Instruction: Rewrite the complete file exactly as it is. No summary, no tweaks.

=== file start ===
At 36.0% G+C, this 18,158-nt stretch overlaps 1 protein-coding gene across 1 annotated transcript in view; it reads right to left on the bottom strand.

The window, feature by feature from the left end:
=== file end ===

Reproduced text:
At 36.0% G+C, this 18,158-nt stretch overlaps 1 protein-coding gene across 1 annotated transcript in view; it reads right to left on the bottom strand.

The window, feature by feature from the left end: